After a stint at a San Francisco Bay Area winery and 15 years of working in a cruise ship as a cellar master, sommelier, and wine educator, Isagani Natividad is back in the Philippines, now as the in-house sommelier for La Petite Parisienne.
One of the sommelier’s core values, he tells Coconuts Manila, is that wine should be accessible to all. He himself fell into it accidentally while working in a cargo ship, when the captain invited him to sample some wine and was shocked when Natividad was able to easily describe the tasting notes despite never having been professionally trained to do so. This encouraged Natividad to study wine, which he did at Le Cordon Bleu in Orlando, Florida.
We recently visited the wine cellar’s branch in Quezon City’s Le Village Lifestyle Park to attend a condensed version of its Wine 101 & Food Pairing workshop. As its name suggests, Le Petite is a small wine cellar with about four tables that seat four to six people each. It offers wine imported from France, and each bottle is priced between PHP490 to 6,000 (US$9.03 to $110.57).
Apparently, both Natividad and La Petite share a philosophy when it comes to the presentation of wine: educate, don’t intimidate. Looks like we’re off to a good start.
We were served five different wines — three whites and two reds — a Moscato, Sauvignon Blanc, Chardonnay, GSM, and Bordeaux blend.
With each glass, Natividad had us sip and savor the flavors and feel of the wine as he explained the distinct tasting notes within each. It was helpful to have a trained tongue like his to guide us on what we were experiencing — and as we went further into the exercise, your Coconuts crew got better at identifying the characteristics (this one’s acidic, yeah?) before Natividad confirmed it.
He also had us taste each one after nibbling tiny pieces of chicken, tomatoes, and chocolate from a platter. It was not meant to be an actual meal, Natividad explained. It was purely there for the practice, so that we could isolate the flavors of each food item and corral our tastebuds into sensing the complementary characteristics between the food and the wine.
For example, the cherry tomato and lemon represented dishes high in acid, like pasta with marinara sauce. The kalamata olive took the place of a salty slab of steak, and the dark chocolate, of course, represented the flavor profile of dessert.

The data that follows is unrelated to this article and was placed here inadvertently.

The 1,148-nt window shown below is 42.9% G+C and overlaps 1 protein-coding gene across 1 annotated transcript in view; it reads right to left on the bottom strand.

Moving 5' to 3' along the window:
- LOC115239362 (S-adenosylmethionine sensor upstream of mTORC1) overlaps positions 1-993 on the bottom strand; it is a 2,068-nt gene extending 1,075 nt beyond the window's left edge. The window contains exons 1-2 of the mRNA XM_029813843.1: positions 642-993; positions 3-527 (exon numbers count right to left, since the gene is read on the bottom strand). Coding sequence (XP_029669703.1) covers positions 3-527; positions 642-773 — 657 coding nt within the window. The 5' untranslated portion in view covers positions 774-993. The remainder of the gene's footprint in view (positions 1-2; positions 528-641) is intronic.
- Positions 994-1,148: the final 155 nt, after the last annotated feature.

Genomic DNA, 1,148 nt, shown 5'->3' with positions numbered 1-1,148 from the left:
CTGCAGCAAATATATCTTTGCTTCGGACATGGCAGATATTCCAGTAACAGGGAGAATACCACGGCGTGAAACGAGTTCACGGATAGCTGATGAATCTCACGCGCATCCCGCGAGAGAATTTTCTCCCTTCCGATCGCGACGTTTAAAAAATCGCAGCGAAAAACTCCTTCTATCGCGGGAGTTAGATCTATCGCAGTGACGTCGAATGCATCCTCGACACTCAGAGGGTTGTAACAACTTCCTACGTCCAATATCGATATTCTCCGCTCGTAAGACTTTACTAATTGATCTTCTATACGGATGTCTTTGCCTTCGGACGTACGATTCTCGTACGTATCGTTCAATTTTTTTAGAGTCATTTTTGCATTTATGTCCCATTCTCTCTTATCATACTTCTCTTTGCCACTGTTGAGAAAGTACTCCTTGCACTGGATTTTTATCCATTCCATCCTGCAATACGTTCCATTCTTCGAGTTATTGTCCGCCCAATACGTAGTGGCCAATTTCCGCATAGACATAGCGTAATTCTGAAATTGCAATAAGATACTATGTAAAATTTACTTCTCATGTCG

Natividad wove in lots of technical terms throughout the session, and amidst all the sipping, nibbling, and note-scribbling, we might have lost some of the jargon that was being thrown around — but we did manage to get the meat of the message. Here we go…
Main takeaways: Foods high in acid go well with wines with higher acidity. Same goes with acidic food and sweet wine. What doesn’t go well together, apparently, are acidic food with creamy wines, or vice versa.
In all honesty, we did have some difficulty distinguishing the nuances between each of the wines, but we gained enough insight into the complexities of wine, and it left us wanting to learn more.
And so, we asked Natividad. Here are the tips he gave us.
1) Do not chill (too much)
“I’m not going to say it’s a common mistake for the Filipino, but you’re gonna notice them when they order a bottle of red, they put it on ice to chill it well before they drink it. Actually, you can chill it in a quick period of time just to reach the right temperature,” Natividad said.
He noted that the “right temperature” for red wine is 18 to 21 degrees Celsius — room temperature in other countries, but this would warrant a short trip to the fridge here in the Philippines.
But it’s not the same for white wines.
“When a wine has so much acid like champagne or sparkling, Sauvignon Blanc, Pinot Grigio, or Riesling, it has to be really chilled …. because when you chill, it will reduce the acid.”
2) Age does matter
“Don’t buy young wine, not unless it is meant to be young. There are some wines that are meant to be [young], OK, you can enjoy young wine like that, but if you will buy a Cabernet, at least 3 to 5 years old, we should buy that. For you to see the difference of young and… a settled [wine].”
3) Yes way, rosé
“Rosé, as what we always mention, is a summer wine. It’s nice to chill it up with a nice chilled rosé, even [when] the sun’s up — it will reduce the heat in people’s bodies. Good thing with rosé — he can pair with a lot of dishes because he doesn’t have any character that will harm some dishes. It’s like it’s just neutral… You’re not gonna [go] wrong with rosé with any food that you’re going to do.”
4) Good wine does not necessarily mean expensive wine
“You don’t need to buy the most expensive wine. Just look for a quality wine, good year, especially look if it has aged already… Chilean wine is not bad at all to enjoy but most of the time, those wines [are] for the beginners… but those who are already more well-rounded, they always look for Italian as well as French wine.”
5) Don’t stick to just one type
“Whenever you order wine, and when you try that it’s really good, next time you come back to that restaurant, never ever order that. Because if you keep drinking the same wine, same character that you really love most, you won’t be developed. Your palate won’t develop. Adjust it. If it is sweet, then the next time you will order, make sure that [the next selection is] reduced on sugar, or if it is red, make sure that… every time you order, adjust it like a little heavier… until you reach the sensations of earthy character.”
[*Editor’s Note: Parts of the interview have been translated from Filipino and edited for clarity.]
Le Village Lifestyle Park, E. Rodriguez Sr. Avenue Corner Cordillera Street,
Tatalon, Quezon City
G/F, LPL Center, 130 Leviste Street, Salcedo Village, Makati City
G/F, Belmont Hotel Manila, Newport City, Pasay City
33 Sct. Madriñan St., Diliman, Quezon City